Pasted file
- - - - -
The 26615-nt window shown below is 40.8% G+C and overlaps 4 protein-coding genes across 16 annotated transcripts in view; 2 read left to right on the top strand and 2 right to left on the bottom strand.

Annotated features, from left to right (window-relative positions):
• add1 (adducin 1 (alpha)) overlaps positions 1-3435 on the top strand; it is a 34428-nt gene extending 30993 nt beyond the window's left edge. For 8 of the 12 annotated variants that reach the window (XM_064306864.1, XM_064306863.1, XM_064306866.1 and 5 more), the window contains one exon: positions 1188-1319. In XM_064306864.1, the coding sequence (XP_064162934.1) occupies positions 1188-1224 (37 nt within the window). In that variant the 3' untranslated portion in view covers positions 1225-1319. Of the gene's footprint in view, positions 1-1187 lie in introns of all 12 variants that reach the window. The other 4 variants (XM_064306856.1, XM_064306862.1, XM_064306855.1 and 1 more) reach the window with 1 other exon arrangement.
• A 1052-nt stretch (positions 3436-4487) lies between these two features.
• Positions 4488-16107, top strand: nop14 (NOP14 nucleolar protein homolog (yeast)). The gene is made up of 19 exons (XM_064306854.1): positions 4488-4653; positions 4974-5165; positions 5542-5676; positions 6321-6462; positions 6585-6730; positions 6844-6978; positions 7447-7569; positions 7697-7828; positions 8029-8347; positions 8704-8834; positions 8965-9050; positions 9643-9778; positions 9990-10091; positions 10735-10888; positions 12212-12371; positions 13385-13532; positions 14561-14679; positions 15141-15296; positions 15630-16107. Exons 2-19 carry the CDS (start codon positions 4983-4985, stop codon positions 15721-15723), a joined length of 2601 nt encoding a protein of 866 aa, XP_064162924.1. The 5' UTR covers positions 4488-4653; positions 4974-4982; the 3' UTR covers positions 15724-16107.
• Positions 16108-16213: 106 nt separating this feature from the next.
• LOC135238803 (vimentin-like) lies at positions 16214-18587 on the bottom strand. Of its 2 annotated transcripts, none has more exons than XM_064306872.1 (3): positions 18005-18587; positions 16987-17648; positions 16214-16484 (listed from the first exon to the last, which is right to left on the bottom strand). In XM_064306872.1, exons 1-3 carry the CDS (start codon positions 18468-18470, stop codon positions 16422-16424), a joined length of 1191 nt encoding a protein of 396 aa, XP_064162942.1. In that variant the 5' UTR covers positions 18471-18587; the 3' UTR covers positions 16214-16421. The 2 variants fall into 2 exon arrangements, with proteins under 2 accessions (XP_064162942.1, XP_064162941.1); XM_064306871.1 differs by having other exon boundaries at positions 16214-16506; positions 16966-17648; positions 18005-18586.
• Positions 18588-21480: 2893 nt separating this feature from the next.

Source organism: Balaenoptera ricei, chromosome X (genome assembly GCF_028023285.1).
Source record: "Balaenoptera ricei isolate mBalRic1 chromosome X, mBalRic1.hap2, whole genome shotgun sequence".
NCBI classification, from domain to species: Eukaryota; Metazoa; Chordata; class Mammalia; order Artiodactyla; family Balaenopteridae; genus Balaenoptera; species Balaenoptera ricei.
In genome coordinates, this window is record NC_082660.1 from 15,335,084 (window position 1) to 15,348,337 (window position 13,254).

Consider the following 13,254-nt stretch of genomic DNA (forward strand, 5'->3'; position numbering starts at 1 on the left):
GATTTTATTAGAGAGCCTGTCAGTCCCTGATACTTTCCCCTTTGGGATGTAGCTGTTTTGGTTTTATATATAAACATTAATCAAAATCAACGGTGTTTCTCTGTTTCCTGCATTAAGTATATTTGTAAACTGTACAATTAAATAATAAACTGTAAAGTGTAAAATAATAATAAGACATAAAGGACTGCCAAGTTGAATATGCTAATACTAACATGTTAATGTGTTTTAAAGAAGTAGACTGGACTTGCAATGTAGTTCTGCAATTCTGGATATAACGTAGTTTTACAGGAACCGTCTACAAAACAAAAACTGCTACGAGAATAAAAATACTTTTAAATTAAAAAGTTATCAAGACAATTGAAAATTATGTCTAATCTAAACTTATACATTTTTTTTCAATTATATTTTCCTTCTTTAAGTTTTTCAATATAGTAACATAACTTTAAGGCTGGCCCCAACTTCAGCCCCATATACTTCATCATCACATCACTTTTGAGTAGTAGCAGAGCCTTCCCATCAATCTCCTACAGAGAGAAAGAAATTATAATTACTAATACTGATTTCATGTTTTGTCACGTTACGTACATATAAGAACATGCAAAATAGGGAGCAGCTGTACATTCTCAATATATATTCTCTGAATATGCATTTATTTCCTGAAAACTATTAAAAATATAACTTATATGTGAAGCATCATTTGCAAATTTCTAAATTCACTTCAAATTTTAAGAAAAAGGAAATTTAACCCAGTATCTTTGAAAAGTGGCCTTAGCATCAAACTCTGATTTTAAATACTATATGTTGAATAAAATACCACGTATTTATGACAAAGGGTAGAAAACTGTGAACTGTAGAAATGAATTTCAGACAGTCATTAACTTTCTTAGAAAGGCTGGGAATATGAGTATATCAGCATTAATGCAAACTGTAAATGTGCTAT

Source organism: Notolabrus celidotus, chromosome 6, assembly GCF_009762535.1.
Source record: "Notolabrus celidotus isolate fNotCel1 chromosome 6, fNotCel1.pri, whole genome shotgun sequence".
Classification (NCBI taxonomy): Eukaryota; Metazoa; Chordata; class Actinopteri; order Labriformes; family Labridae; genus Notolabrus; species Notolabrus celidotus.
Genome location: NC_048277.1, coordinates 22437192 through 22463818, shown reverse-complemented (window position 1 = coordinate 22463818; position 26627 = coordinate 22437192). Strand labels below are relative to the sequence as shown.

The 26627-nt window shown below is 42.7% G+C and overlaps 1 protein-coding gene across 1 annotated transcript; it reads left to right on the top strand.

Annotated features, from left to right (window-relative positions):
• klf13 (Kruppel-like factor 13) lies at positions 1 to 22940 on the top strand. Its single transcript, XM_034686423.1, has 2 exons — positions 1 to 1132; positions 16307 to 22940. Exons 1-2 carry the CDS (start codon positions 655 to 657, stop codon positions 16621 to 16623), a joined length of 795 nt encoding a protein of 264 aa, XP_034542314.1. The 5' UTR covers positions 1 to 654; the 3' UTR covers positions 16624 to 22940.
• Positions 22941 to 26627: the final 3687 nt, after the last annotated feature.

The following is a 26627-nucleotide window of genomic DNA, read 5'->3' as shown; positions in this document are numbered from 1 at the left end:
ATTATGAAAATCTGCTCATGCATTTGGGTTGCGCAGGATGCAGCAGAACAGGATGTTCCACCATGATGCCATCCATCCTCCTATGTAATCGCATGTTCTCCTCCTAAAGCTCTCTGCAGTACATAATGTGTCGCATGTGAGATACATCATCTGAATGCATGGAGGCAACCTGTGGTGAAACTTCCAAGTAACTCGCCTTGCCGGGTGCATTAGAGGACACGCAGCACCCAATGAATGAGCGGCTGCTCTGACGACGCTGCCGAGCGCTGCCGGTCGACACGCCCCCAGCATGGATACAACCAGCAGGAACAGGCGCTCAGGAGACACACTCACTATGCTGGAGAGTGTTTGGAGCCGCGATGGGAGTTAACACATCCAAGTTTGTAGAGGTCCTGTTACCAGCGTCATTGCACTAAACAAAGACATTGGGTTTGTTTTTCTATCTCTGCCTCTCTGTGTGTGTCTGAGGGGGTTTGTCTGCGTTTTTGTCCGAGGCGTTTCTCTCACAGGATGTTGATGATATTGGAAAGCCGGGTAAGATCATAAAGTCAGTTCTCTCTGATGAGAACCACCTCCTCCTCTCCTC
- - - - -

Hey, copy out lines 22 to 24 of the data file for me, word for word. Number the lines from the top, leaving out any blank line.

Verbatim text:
• Positions 22941 to 26627: the final 3687 nt, after the last annotated feature.

The following is a 26627-nucleotide window of genomic DNA, read 5'->3' as shown; positions in this document are numbered from 1 at the left end:
ATTATGAAAATCTGCTCATGCATTTGGGTTGCGCAGGATGCAGCAGAACAGGATGTTCCACCATGATGCCATCCATCCTCCTATGTAATCGCATGTTCTCCTCCTAAAGCTCTCTGCAGTACATAATGTGTCGCATGTGAGATACATCATCTGAATGCATGGAGGCAACCTGTGGTGAAACTTCCAAGTAACTCGCCTTGCCGGGTGCATTAGAGGACACGCAGCACCCAATGAATGAGCGGCTGCTCTGACGACGCTGCCGAGCGCTGCCGGTCGACACGCCCCCAGCATGGATACAACCAGCAGGAACAGGCGCTCAGGAGACACACTCACTATGCTGGAGAGTGTTTGGAGCCGCGATGGGAGTTAACACATCCAAGTTTGTAGAGGTCCTGTTACCAGCGTCATTGCACTAAACAAAGACATTGGGTTTGTTTTTCTATCTCTGCCTCTCTGTGTGTGTCTGAGGGGGTTTGTCTGCGTTTTTGTCCGAGGCGTTTCTCTCACAGGATGTTGATGATATTGGAAAGCCGGGTAAGATCATAAAGTCAGTTCTCTCTGATGAGAACCACCTCCTCCTCTCCTC